Talking with a friend or loved one about their drug or alcohol addiction can be extremely difficult. Because it can be such an emotional topic, it’s not uncommon to fear rejection, loss of friendship, anger and physical violence. However, family and friends often play a critical role in encouraging loved ones to get help for their addiction. Here are seven tips to help you overcome your hesitations. Educate yourself This is the essential first step to talking to a loved one about their alcohol or drug addiction. By researching the emotional and physical symptoms of the substance, you can more easily relate to your loved one’s situation and better understand what they are going through. It also serves to display how much you care for the individual with the substance abuse problem. Some helpful resources for friends and family members:
- U.S. Department of Health and Human Services Substance Abuse (SAMHSA)
- The National Institute on Alcohol Abuse and Alcoholism (NIAAA)
- Centers For Disease Control and Prevention (CDC)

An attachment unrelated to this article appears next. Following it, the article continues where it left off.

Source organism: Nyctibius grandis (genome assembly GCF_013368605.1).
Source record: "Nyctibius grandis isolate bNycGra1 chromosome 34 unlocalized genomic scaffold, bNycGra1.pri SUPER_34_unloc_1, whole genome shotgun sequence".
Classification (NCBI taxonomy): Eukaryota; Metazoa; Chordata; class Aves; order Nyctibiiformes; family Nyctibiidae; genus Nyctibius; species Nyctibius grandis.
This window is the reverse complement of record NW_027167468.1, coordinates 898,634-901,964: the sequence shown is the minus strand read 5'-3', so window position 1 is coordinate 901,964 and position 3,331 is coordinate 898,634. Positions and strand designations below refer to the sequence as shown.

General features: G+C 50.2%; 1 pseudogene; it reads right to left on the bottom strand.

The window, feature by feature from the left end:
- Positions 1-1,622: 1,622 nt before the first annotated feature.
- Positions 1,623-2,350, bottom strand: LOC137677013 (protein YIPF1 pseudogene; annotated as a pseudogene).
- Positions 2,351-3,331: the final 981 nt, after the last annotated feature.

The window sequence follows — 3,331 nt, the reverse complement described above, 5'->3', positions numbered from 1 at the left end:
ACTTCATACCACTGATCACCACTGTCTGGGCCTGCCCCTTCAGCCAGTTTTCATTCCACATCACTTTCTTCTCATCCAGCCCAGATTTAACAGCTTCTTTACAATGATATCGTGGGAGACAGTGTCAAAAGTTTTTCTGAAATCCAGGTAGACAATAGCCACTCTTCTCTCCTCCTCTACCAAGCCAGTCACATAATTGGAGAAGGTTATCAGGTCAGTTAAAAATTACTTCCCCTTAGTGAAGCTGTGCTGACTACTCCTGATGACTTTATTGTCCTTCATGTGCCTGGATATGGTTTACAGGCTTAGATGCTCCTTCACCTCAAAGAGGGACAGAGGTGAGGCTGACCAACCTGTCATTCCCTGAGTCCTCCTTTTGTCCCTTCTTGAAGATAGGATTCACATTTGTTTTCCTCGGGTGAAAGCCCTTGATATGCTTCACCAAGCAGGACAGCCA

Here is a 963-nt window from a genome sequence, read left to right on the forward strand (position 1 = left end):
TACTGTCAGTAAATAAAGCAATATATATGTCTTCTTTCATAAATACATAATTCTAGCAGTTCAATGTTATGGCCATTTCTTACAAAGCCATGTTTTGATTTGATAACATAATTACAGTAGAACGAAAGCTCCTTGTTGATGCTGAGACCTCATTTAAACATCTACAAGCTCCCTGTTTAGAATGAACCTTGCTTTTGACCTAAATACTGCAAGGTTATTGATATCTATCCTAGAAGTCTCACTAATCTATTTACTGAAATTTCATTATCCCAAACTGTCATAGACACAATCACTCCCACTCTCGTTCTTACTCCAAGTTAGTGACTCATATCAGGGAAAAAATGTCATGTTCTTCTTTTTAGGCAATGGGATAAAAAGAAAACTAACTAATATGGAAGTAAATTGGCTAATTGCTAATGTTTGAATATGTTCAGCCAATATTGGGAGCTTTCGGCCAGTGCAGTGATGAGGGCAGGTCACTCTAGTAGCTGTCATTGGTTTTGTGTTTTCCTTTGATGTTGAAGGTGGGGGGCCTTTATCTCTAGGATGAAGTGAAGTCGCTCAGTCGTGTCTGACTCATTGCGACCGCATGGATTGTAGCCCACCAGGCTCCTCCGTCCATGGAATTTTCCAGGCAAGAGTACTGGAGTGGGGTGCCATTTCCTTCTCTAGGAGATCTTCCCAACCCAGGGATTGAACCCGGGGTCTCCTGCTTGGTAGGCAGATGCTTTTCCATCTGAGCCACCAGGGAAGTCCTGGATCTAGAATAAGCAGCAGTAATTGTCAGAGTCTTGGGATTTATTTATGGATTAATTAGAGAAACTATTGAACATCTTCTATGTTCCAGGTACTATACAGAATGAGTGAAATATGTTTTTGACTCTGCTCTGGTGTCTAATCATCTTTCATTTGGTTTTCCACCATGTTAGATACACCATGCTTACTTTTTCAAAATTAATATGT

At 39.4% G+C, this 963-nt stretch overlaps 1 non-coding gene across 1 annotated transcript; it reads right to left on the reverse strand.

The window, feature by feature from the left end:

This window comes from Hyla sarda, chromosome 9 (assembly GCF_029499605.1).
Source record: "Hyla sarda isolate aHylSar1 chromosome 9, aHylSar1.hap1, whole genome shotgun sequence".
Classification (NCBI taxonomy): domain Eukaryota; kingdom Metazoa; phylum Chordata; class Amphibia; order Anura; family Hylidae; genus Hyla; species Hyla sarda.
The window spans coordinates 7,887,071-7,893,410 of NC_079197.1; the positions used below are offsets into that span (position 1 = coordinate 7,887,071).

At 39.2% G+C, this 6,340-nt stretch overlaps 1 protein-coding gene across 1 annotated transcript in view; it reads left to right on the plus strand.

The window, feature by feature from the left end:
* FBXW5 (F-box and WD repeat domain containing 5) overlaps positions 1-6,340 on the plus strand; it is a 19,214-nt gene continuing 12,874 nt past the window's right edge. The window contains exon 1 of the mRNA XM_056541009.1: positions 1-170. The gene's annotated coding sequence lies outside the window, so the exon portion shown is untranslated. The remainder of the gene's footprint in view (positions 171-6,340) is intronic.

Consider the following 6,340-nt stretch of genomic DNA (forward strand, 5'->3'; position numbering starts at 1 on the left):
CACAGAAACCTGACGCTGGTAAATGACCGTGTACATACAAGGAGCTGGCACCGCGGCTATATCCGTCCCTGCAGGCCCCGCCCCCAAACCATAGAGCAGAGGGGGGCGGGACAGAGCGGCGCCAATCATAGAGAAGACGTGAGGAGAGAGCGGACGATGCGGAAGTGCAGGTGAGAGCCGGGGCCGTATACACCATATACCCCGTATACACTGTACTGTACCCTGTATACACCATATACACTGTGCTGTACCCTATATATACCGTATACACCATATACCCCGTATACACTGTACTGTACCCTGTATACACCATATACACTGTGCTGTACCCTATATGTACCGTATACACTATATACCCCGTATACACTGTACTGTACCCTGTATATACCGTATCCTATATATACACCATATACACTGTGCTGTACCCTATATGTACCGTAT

Don’t be judgmental When talking to a loved one with an alcohol or drug addiction, it is important to remember not to use judgmental language. Your goal is not to cast blame or induce guilt, but to encourage them to get help. If they think you are judging them for their addiction, you will face increased resistance. Remain patient Remember that you may not be successful in getting your loved one to check into a detox facility the first time. If you find that the conversation quickly escalates to anger, pull back and try again at a later time. Think of it as planting a seed that may take some time to grow. Encourage them to get help, but avoid being overly pushy. It can take time for an individual struggling with a drug or alcohol addiction to come to terms with the idea of getting help. Think positive It can be easy to doubt your loved one’s ability to remain sober. But instead of being pessimistic about their chances, encourage them and let them know they have your full confidence and support. It is a long, difficult journey to recovery and your loved one will need your reassurance. Don’t Blame Yourself There is only one person who can force a person struggling with a drug or alcohol addiction to get help: themselves. Don’t enable your loved one financially or emotionally, but also remember that they are the ones who are ultimately responsible for their addiction. You should not feel guilty for being unable to solve their problem. Get help Don’t do it alone. Enlist the help of other friends and family members and encourage them to be a positive influence on your struggling loved one. A large support group shows love and empathy for the individual with a drug or alcohol addiction. The group also serves a dual purpose as an encouragement to you. Don’t give up Most importantly, and above all else, don’t give up on your loved one. Whether they have sought treatment and relapsed or have yet to acknowledge a need for detox, it is important that you remain consistent and insistent. Even if it feels fruitless, don’t give up. It could be the next time you talk to them that they decide to seek assistance with their addiction. Is your loved one ready to take the first step to recovery? Contact Gallus Detox and begin the road to healing today.